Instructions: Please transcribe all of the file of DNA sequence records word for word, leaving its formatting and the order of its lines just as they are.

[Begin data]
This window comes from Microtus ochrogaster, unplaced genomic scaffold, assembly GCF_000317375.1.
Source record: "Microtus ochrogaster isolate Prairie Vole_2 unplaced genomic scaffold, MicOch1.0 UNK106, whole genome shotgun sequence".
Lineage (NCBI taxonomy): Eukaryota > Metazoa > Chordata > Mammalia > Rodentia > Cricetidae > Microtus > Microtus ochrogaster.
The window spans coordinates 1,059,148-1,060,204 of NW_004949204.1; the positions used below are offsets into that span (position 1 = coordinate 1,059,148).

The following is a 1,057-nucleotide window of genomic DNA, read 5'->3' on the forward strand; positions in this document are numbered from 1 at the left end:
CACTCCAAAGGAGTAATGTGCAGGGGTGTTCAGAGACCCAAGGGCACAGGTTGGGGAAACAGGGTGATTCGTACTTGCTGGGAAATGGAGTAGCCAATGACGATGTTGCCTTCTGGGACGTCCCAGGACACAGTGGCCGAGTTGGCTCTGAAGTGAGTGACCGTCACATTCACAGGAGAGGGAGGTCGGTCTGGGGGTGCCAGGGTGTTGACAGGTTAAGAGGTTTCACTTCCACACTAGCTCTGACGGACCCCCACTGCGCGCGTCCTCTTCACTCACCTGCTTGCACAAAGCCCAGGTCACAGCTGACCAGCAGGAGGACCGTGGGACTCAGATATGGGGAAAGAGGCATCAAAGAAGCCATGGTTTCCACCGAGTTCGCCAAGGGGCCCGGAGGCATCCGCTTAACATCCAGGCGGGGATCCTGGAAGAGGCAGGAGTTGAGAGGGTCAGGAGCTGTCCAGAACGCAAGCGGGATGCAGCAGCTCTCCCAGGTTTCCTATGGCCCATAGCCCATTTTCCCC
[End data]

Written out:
This window comes from Microtus ochrogaster, unplaced genomic scaffold, assembly GCF_000317375.1.
Source record: "Microtus ochrogaster isolate Prairie Vole_2 unplaced genomic scaffold, MicOch1.0 UNK106, whole genome shotgun sequence".
Lineage (NCBI taxonomy): Eukaryota > Metazoa > Chordata > Mammalia > Rodentia > Cricetidae > Microtus > Microtus ochrogaster.
The window spans coordinates 1,059,148-1,060,204 of NW_004949204.1; the positions used below are offsets into that span (position 1 = coordinate 1,059,148).

The following is a 1,057-nucleotide window of genomic DNA, read 5'->3' on the forward strand; positions in this document are numbered from 1 at the left end:
CACTCCAAAGGAGTAATGTGCAGGGGTGTTCAGAGACCCAAGGGCACAGGTTGGGGAAACAGGGTGATTCGTACTTGCTGGGAAATGGAGTAGCCAATGACGATGTTGCCTTCTGGGACGTCCCAGGACACAGTGGCCGAGTTGGCTCTGAAGTGAGTGACCGTCACATTCACAGGAGAGGGAGGTCGGTCTGGGGGTGCCAGGGTGTTGACAGGTTAAGAGGTTTCACTTCCACACTAGCTCTGACGGACCCCCACTGCGCGCGTCCTCTTCACTCACCTGCTTGCACAAAGCCCAGGTCACAGCTGACCAGCAGGAGGACCGTGGGACTCAGATATGGGGAAAGAGGCATCAAAGAAGCCATGGTTTCCACCGAGTTCGCCAAGGGGCCCGGAGGCATCCGCTTAACATCCAGGCGGGGATCCTGGAAGAGGCAGGAGTTGAGAGGGTCAGGAGCTGTCCAGAACGCAAGCGGGATGCAGCAGCTCTCCCAGGTTTCCTATGGCCCATAGCCCATTTTCCCC